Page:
City, school leaders discuss traffic, ball fields

November 4, 2008

By Jon Savelle

Mix together the Issaquah School Board, the City Council, Mayor Ava Frisinger, school district administrators and heaping platters of Chinese food, and the result is the annual meeting of the city and school district, held Oct. 30 this year at the Mandarin Garden Restaurant.

The purpose of the meeting was to exchange information and discuss issues of mutual interest. There was no shortage of those — city officials came prepared with a list of seven.

Some of them were easily answered. The future of Clark Elementary School, for example, will remain as it is. The school resource officer program, in which a police officer is assigned to work with schools, has been a resounding success. And emergency planning is going smoothly with the city, the district and King County.

More in-depth discussion followed Frisinger’s question about public use of the performing arts center planned for the new Issaquah High School.

This facility — a 600-seat main theater and a 125-seat “black box” theater — will come in the second phase of the building program, explained Steve Crawford, director of capital projects for the district. It probably will open in 2011.

When it does, the community would like to be able to use it, city officials said. And that is possible. But School Board President Jan Woldseth said the district has to watch costs, so some kind of joint funding arrangement would be the most practical.

Of equal interest to the city is the district’s plan for traffic mitigation at the new Issaquah High School. Crawford said discussions are under way with traffic engineers who are looking at the school’s effects on three intersections: Front Street South at Second Avenue, East Sunset Way at Second Avenue, and Front at Sunset.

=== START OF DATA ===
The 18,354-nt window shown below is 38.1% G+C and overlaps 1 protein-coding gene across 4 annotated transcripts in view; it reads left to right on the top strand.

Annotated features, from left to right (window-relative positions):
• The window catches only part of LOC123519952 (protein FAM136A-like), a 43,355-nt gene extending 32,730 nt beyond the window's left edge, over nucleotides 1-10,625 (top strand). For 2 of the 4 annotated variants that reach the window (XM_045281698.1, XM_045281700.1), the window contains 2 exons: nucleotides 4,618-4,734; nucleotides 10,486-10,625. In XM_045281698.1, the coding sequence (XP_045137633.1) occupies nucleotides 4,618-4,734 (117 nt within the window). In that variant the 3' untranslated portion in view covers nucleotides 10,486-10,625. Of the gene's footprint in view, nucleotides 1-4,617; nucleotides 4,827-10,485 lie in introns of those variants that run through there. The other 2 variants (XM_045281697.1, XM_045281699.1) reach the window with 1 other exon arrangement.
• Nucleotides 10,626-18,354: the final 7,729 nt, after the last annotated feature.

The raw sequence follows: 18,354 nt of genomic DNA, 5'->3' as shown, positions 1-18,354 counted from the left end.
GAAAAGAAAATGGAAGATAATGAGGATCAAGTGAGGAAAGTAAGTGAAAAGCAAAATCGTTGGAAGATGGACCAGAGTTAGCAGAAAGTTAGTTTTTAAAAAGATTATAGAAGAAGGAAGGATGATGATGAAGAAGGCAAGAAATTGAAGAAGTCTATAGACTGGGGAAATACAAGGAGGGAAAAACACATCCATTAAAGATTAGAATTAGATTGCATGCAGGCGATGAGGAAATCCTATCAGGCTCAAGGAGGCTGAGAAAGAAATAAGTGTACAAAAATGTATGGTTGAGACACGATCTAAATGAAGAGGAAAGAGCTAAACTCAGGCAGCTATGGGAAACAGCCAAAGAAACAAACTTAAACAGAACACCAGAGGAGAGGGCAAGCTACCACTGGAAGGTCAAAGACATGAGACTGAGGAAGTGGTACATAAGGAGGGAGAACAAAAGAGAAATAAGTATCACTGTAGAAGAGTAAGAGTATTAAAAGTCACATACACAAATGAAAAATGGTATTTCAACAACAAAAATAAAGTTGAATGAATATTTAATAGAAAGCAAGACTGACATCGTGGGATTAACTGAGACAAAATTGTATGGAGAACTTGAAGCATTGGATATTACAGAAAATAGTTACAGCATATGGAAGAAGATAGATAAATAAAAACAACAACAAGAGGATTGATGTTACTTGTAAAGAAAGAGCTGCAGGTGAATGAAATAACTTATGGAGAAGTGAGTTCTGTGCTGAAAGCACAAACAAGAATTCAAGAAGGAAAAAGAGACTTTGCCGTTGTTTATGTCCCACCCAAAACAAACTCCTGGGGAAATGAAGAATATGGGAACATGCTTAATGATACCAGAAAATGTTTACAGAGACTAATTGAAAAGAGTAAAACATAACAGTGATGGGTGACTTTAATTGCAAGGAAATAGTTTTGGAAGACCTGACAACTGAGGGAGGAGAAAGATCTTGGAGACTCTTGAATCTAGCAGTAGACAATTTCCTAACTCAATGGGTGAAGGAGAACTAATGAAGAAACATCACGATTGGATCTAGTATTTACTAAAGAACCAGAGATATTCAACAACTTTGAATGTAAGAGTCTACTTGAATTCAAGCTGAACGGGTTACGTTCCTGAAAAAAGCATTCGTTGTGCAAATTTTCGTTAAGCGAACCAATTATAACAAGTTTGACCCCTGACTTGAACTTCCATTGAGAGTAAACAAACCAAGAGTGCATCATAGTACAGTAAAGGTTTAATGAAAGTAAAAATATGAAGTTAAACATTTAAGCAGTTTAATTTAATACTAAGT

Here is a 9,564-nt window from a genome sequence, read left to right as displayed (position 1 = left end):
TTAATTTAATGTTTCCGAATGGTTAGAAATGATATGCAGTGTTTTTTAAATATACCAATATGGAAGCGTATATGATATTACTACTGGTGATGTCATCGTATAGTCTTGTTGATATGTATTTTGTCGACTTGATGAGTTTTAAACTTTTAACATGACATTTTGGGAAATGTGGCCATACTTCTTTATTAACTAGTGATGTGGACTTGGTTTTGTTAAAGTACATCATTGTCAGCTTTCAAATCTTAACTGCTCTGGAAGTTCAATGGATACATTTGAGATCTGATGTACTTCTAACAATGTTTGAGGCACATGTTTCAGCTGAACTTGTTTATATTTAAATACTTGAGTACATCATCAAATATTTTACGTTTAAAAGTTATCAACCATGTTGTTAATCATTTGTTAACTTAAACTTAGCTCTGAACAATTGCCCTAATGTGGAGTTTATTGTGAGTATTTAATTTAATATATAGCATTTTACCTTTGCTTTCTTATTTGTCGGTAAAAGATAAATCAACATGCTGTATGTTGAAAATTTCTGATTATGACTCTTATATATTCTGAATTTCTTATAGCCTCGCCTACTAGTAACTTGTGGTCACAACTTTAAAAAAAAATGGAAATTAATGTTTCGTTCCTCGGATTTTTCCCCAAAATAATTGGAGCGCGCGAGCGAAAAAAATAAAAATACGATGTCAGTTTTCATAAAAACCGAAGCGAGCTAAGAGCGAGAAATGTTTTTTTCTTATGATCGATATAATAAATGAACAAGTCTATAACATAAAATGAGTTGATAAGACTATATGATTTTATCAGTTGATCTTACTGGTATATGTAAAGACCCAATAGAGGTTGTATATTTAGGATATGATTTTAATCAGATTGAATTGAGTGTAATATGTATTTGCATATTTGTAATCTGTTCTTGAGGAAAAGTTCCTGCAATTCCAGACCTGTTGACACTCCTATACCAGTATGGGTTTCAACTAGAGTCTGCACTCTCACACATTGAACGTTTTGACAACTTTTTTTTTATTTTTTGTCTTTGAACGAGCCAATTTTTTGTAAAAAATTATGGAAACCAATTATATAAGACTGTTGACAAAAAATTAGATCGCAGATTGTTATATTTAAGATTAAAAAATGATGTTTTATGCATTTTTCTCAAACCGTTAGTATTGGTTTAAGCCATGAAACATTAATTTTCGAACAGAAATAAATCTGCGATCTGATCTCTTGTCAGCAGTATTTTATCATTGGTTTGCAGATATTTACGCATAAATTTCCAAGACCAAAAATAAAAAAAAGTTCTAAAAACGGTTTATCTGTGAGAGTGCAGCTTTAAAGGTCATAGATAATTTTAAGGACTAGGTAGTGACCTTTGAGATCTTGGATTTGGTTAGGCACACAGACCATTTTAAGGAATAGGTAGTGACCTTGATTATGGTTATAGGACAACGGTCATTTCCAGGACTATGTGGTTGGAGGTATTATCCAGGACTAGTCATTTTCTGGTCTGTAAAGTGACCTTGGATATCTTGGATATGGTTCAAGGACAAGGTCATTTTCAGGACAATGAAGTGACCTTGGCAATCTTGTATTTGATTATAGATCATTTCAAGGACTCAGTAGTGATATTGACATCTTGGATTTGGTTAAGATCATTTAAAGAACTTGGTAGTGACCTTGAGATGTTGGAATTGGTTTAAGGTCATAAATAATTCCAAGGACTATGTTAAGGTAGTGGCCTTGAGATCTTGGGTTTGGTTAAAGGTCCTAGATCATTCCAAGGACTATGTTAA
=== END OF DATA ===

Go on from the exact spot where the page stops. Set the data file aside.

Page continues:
A key question, Crawford said, is whether to work on all three or concentrate resources on the worst one at Second and Sunset.

While school construction is under way, district officials are emphasizing students’ carpooling. Superintendent Steve Rasmussen said students already have organized a very efficient program.

“The kids have done such a great job carpooling, there are extra spaces available,” he said.

Other traffic changes planned for the school include a signal at the campus entry, with a center left-turn lane, and restricted access to the upper parking lot.

Not far away, Issaquah Middle School is also on the city’s mind. Council President Maureen McCarry noted that its sports field is inadequate for the amount of use it gets, and she reiterated the council’s interest in converting it to all-weather artificial turf.

Crawford, however, said there are no plans to do so. He said the last school bond and the previous repair issue both included proposals for all-weather turf on all fields, but a citizens’ advisory committee nixed them.

Nonetheless, both sides agreed that such fields are the wave of the future, and that the issue will come up again.

Reach Reporter Jon Savelle at 392-6434, ext. 234, or jsavelle@isspress.com.

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